The big creosote coated wooden beam that runs crosswise between the railroad tracks – the beam that they drive the spikes into – that’s a cross tie. Some people use them in their landscaping. They are big, quite heavy and bulky, and you will probably hurt your back if you move them around your yard. I know this personally. I confess that have wrestled with one or two. Once. I am a quick learner. It was my patient who moved 27!
The fact is, I talk to more people who were knocked to their knees when they bent over to pick up a pen than people who carried railroad ties or some other extreme physical stressor.
Why is that?
If you have an auto accident or fall, you expect to have some pain for a while, but the longer term effects on your back or neck are really more important. When a trauma changes the normal alignment and movement through your neck or back, it leaves you with a residual weakness. That weaker area is prone to re-aggravation with a minimal stress, perhaps just bending over the wrong way. Because it’s not properly aligned, that weaker area will gradually degenerate, deteriorate and develop arthritis much faster than all the surrounding vertebrae and joints.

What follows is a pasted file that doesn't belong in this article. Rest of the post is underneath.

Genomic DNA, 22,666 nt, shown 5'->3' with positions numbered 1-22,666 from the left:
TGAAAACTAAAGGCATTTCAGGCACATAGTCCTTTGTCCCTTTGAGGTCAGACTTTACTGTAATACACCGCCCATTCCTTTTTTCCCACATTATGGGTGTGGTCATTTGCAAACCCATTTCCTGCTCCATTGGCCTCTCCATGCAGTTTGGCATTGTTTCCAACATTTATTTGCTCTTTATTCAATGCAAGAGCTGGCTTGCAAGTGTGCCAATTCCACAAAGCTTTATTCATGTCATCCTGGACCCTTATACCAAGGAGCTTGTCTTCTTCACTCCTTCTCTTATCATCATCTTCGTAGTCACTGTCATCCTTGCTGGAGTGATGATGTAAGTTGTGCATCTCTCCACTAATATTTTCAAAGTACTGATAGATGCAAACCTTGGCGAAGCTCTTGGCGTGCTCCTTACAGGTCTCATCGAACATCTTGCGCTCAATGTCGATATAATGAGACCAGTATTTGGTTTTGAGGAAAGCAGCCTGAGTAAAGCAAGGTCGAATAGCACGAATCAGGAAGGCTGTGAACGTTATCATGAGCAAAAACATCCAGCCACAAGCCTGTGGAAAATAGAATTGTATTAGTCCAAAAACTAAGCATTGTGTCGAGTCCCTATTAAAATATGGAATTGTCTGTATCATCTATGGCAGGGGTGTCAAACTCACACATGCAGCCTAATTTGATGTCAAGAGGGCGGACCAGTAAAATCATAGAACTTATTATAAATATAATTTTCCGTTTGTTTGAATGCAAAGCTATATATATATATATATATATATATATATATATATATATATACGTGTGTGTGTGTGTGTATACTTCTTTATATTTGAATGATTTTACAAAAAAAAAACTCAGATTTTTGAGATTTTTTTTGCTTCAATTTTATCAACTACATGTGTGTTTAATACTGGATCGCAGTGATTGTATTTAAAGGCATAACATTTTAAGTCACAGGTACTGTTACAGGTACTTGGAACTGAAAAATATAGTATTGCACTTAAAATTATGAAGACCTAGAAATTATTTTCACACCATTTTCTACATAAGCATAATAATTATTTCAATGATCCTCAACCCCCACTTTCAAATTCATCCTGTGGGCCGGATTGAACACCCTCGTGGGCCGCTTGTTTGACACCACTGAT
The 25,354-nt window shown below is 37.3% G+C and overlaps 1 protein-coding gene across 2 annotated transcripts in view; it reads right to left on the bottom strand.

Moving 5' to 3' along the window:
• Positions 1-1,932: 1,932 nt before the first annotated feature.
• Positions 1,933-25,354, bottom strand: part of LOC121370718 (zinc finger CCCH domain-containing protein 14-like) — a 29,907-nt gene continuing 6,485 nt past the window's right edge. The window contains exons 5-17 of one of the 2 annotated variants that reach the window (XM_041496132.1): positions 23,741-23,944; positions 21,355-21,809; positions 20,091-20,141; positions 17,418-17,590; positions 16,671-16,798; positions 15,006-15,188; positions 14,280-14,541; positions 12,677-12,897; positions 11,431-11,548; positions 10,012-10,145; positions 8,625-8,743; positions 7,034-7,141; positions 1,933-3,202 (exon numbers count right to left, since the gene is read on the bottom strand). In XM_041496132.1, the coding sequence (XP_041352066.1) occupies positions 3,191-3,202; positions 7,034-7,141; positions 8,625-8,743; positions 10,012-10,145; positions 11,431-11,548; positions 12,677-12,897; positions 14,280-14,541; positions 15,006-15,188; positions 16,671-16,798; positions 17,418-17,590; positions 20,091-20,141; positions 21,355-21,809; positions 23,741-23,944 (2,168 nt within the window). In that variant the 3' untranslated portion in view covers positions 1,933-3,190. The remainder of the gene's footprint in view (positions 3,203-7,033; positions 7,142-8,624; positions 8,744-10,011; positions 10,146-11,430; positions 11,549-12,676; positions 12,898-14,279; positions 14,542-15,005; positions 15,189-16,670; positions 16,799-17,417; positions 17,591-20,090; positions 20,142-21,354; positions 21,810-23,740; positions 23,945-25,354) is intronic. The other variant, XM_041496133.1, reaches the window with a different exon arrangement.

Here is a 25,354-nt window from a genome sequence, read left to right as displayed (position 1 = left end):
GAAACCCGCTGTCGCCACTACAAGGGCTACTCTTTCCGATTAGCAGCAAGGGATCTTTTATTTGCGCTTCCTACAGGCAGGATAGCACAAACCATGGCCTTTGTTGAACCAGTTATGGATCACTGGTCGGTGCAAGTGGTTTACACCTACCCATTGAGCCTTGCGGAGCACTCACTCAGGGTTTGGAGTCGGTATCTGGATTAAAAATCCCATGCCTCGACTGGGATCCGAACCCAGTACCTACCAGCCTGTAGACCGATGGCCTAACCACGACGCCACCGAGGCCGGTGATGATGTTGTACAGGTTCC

If you get occasional sharp pain in the neck or back, (even if it isn’t due to a fall or carrying railroad cross ties) get that area corrected. The sooner it’s corrected, there’s a less likelihood of arthritis or surgery in the future.